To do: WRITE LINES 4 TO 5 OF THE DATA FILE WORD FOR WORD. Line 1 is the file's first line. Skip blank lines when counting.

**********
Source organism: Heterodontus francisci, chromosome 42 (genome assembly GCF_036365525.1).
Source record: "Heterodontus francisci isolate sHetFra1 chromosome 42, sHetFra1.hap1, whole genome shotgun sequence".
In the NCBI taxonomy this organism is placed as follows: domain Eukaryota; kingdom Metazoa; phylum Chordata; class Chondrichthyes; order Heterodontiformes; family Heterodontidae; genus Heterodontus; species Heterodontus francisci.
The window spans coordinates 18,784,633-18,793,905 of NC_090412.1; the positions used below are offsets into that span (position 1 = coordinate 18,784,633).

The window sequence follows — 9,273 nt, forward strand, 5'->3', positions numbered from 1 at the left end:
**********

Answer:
The window spans coordinates 18,784,633-18,793,905 of NC_090412.1; the positions used below are offsets into that span (position 1 = coordinate 18,784,633).

The window sequence follows — 9,273 nt, forward strand, 5'->3', positions numbered from 1 at the left end: